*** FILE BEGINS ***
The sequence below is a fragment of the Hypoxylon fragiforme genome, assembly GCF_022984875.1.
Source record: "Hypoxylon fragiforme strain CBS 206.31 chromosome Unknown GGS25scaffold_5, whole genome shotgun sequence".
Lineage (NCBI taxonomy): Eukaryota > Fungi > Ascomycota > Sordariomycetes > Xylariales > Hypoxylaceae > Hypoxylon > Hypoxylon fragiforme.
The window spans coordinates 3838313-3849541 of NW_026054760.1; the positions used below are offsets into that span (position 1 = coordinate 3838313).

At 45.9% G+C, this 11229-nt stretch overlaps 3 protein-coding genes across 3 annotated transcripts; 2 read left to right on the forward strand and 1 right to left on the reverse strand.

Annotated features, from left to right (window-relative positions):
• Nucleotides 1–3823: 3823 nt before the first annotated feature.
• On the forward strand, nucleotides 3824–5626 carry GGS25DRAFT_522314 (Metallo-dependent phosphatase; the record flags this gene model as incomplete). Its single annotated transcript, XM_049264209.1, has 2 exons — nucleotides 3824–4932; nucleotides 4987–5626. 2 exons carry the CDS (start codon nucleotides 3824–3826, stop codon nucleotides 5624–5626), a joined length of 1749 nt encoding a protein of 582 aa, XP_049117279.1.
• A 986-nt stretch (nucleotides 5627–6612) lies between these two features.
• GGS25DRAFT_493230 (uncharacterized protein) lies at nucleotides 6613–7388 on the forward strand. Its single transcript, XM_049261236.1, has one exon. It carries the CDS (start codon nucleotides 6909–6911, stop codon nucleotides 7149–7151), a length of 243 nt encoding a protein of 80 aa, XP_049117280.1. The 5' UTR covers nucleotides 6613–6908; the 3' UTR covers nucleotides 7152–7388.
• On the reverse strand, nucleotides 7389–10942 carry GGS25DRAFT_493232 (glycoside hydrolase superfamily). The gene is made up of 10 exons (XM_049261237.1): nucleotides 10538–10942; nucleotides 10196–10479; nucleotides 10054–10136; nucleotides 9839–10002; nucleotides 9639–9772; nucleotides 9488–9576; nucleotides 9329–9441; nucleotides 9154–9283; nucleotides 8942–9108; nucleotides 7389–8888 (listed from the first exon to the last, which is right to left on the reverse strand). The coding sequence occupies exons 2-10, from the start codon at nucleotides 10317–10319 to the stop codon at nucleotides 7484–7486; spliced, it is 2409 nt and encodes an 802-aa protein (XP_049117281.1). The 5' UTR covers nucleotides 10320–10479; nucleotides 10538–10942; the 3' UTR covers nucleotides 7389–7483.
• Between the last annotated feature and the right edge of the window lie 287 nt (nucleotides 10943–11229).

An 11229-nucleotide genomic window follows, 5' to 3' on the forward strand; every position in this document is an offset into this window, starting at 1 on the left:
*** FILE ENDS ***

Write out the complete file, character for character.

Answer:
The sequence below is a fragment of the Hypoxylon fragiforme genome, assembly GCF_022984875.1.
Source record: "Hypoxylon fragiforme strain CBS 206.31 chromosome Unknown GGS25scaffold_5, whole genome shotgun sequence".
Lineage (NCBI taxonomy): Eukaryota > Fungi > Ascomycota > Sordariomycetes > Xylariales > Hypoxylaceae > Hypoxylon > Hypoxylon fragiforme.
The window spans coordinates 3838313-3849541 of NW_026054760.1; the positions used below are offsets into that span (position 1 = coordinate 3838313).

At 45.9% G+C, this 11229-nt stretch overlaps 3 protein-coding genes across 3 annotated transcripts; 2 read left to right on the forward strand and 1 right to left on the reverse strand.

Annotated features, from left to right (window-relative positions):
• Nucleotides 1–3823: 3823 nt before the first annotated feature.
• On the forward strand, nucleotides 3824–5626 carry GGS25DRAFT_522314 (Metallo-dependent phosphatase; the record flags this gene model as incomplete). Its single annotated transcript, XM_049264209.1, has 2 exons — nucleotides 3824–4932; nucleotides 4987–5626. 2 exons carry the CDS (start codon nucleotides 3824–3826, stop codon nucleotides 5624–5626), a joined length of 1749 nt encoding a protein of 582 aa, XP_049117279.1.
• A 986-nt stretch (nucleotides 5627–6612) lies between these two features.
• GGS25DRAFT_493230 (uncharacterized protein) lies at nucleotides 6613–7388 on the forward strand. Its single transcript, XM_049261236.1, has one exon. It carries the CDS (start codon nucleotides 6909–6911, stop codon nucleotides 7149–7151), a length of 243 nt encoding a protein of 80 aa, XP_049117280.1. The 5' UTR covers nucleotides 6613–6908; the 3' UTR covers nucleotides 7152–7388.
• On the reverse strand, nucleotides 7389–10942 carry GGS25DRAFT_493232 (glycoside hydrolase superfamily). The gene is made up of 10 exons (XM_049261237.1): nucleotides 10538–10942; nucleotides 10196–10479; nucleotides 10054–10136; nucleotides 9839–10002; nucleotides 9639–9772; nucleotides 9488–9576; nucleotides 9329–9441; nucleotides 9154–9283; nucleotides 8942–9108; nucleotides 7389–8888 (listed from the first exon to the last, which is right to left on the reverse strand). The coding sequence occupies exons 2-10, from the start codon at nucleotides 10317–10319 to the stop codon at nucleotides 7484–7486; spliced, it is 2409 nt and encodes an 802-aa protein (XP_049117281.1). The 5' UTR covers nucleotides 10320–10479; nucleotides 10538–10942; the 3' UTR covers nucleotides 7389–7483.
• Between the last annotated feature and the right edge of the window lie 287 nt (nucleotides 10943–11229).

An 11229-nucleotide genomic window follows, 5' to 3' on the forward strand; every position in this document is an offset into this window, starting at 1 on the left: